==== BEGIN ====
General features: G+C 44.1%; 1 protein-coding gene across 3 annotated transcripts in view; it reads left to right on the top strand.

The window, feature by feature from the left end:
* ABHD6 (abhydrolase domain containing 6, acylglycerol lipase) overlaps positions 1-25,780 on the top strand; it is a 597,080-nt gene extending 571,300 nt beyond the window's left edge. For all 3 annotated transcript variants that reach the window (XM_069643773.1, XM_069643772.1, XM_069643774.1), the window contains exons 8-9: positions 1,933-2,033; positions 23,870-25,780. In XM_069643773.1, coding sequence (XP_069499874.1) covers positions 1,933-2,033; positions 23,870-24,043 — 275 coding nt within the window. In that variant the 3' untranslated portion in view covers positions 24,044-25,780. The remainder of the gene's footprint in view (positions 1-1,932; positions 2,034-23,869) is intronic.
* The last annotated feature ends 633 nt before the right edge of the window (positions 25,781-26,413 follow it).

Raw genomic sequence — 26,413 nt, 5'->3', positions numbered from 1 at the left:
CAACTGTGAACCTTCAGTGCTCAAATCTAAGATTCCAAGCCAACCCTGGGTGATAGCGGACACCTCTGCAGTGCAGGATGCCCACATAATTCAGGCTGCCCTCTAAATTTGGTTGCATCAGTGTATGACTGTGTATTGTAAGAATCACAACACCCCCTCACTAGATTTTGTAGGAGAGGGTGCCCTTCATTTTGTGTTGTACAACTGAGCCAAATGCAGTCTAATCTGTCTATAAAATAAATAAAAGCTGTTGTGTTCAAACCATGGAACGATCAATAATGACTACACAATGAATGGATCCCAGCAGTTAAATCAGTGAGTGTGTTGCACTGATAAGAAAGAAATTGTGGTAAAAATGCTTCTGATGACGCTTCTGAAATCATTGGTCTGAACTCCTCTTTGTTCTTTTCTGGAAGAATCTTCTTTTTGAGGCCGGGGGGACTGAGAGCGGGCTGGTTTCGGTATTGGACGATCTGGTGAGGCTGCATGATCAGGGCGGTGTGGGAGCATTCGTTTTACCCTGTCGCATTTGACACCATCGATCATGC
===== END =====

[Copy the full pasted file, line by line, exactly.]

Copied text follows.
General features: G+C 44.1%; 1 protein-coding gene across 3 annotated transcripts in view; it reads left to right on the top strand.

The window, feature by feature from the left end:
* ABHD6 (abhydrolase domain containing 6, acylglycerol lipase) overlaps positions 1-25,780 on the top strand; it is a 597,080-nt gene extending 571,300 nt beyond the window's left edge. For all 3 annotated transcript variants that reach the window (XM_069643773.1, XM_069643772.1, XM_069643774.1), the window contains exons 8-9: positions 1,933-2,033; positions 23,870-25,780. In XM_069643773.1, coding sequence (XP_069499874.1) covers positions 1,933-2,033; positions 23,870-24,043 — 275 coding nt within the window. In that variant the 3' untranslated portion in view covers positions 24,044-25,780. The remainder of the gene's footprint in view (positions 1-1,932; positions 2,034-23,869) is intronic.
* The last annotated feature ends 633 nt before the right edge of the window (positions 25,781-26,413 follow it).

Raw genomic sequence — 26,413 nt, 5'->3', positions numbered from 1 at the left:
CAACTGTGAACCTTCAGTGCTCAAATCTAAGATTCCAAGCCAACCCTGGGTGATAGCGGACACCTCTGCAGTGCAGGATGCCCACATAATTCAGGCTGCCCTCTAAATTTGGTTGCATCAGTGTATGACTGTGTATTGTAAGAATCACAACACCCCCTCACTAGATTTTGTAGGAGAGGGTGCCCTTCATTTTGTGTTGTACAACTGAGCCAAATGCAGTCTAATCTGTCTATAAAATAAATAAAAGCTGTTGTGTTCAAACCATGGAACGATCAATAATGACTACACAATGAATGGATCCCAGCAGTTAAATCAGTGAGTGTGTTGCACTGATAAGAAAGAAATTGTGGTAAAAATGCTTCTGATGACGCTTCTGAAATCATTGGTCTGAACTCCTCTTTGTTCTTTTCTGGAAGAATCTTCTTTTTGAGGCCGGGGGGACTGAGAGCGGGCTGGTTTCGGTATTGGACGATCTGGTGAGGCTGCATGATCAGGGCGGTGTGGGAGCATTCGTTTTACCCTGTCGCATTTGACACCATCGATCATGC